I love hearing that listeners are enjoying the free Genealogy Gems Podcast archive. We hear over and over that our listeners pick up something new each time they listen. However, I completely understand the frustration of encountering defunct websites and resources. What a bother they are!

Unfortunately with the speed at which online information changes, it’s just about as impossible to keep years of web content current (while still producing new content) as it is finding a genealogy record that burned in a courthouse fire!

The good news is that with a little persistence, you can probably locate where a source has moved to or find alternatives that may provide the same function. Paying attention to clues and details around the original source itself can lead you to alternatives that can accomplish the same goals or provide the same or similar information. And of course, tracking down information that’s gone missing is certainly a valuable skill in all areas of genealogy!

Here are a few great strategies to help you find information when a website has disappeared:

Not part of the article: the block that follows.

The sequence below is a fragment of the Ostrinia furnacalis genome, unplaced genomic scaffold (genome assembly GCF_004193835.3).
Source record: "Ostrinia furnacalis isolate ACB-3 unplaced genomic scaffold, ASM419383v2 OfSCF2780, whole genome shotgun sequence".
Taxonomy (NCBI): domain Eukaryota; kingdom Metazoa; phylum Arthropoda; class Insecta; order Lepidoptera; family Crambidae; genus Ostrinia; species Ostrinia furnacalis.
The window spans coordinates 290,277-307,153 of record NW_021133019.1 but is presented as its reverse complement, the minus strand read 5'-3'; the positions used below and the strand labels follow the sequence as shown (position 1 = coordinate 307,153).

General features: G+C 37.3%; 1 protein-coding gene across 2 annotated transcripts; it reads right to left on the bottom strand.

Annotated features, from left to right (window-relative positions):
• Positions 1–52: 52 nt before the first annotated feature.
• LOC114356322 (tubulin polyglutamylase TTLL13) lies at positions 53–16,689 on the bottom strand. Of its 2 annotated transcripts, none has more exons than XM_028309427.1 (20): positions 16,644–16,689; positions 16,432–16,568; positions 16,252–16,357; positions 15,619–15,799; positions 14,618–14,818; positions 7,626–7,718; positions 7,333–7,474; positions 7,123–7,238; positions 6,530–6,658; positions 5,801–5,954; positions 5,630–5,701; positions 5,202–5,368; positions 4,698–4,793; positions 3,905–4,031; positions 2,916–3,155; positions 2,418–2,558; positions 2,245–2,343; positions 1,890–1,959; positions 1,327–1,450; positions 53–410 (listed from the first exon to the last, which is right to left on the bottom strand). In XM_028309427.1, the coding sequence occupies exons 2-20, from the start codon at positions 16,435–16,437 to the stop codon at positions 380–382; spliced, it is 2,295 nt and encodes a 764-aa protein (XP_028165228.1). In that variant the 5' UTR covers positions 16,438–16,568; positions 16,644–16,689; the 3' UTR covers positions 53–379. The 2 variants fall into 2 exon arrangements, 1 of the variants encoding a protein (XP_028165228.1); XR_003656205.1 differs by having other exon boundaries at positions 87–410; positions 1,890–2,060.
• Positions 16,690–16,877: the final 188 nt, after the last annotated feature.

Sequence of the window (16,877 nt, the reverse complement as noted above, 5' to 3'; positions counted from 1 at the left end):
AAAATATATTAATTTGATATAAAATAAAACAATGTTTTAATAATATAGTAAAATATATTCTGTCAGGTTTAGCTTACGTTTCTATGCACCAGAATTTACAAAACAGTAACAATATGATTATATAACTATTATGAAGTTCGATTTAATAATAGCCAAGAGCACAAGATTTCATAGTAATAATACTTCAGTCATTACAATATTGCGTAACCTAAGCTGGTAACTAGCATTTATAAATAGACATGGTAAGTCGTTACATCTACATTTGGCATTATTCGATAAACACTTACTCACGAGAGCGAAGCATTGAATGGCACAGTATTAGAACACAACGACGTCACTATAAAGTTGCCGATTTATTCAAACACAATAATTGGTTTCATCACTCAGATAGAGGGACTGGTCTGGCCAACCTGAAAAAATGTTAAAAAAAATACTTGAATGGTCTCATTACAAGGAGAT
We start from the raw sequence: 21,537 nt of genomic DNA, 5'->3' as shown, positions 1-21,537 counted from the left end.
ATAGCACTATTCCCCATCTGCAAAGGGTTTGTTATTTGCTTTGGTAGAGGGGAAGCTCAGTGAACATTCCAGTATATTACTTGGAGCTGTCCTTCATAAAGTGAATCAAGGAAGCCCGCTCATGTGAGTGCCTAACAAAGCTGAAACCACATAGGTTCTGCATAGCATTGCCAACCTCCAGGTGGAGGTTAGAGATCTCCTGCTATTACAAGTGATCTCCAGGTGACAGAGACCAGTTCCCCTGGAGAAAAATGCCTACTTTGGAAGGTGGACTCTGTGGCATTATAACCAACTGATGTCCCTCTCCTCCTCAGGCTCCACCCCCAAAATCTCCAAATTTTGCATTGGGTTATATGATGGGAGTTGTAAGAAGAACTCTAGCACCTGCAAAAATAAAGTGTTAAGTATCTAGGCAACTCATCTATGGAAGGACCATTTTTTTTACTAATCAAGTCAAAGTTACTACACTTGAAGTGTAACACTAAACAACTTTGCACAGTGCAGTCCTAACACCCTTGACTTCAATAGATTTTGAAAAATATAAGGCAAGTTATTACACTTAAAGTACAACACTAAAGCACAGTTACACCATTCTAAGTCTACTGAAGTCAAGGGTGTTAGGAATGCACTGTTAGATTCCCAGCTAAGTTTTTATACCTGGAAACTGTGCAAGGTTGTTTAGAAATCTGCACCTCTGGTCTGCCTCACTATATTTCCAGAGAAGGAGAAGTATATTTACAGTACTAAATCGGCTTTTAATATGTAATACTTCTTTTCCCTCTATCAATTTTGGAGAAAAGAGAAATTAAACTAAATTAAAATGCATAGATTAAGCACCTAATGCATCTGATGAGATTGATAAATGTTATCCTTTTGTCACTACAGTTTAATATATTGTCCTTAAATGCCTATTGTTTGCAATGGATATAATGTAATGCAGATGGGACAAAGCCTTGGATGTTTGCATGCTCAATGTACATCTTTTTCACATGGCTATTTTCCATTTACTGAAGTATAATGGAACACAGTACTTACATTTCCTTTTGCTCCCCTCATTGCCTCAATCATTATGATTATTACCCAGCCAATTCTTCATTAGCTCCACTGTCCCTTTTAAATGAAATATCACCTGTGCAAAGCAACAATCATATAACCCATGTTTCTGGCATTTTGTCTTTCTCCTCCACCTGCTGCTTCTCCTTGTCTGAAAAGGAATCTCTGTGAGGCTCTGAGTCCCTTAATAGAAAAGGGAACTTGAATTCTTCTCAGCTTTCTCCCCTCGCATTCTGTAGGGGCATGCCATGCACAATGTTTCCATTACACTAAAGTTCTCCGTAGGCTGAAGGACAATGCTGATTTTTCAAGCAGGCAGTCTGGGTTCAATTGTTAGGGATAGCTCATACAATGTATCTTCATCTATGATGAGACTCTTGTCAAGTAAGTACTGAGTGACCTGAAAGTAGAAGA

1. The Wayback Machine Can Find Defunct Sites

1) If you run across a link to a now defunct site, copy the website link. Next, go to the Internet Archive at https://web.archive.org and paste the web address that you copied into the Wayback Machine search field. Press enter on your keyboard to run the search on that address. You may very likely be able to retrieve a screenshot of the page.

Internet Archive Wayback Machine

If you’ve been researching your family history for several years, you’ll probably recognize the screenshot of World Vital Records (below) at the Wayback Machine.

wayback-machine-result

You may not gain access to everything that was there originally, but you’ll very likely glean clues that you can use to find the information you seek on another website using a Google search.

One of the features most recently added to the Wayback Machine is the Save Page Now tool. This helps you capture web pages and add them to the Wayback Machine at the time that you find them. That way, even if the site goes away, you’ll have a copy of the web page for future reference.

This tool works on any web page that allows “crawlers”, which most sites do. Crawlers are used by sites like Google and the Wayback Machine to index information and capture the pages.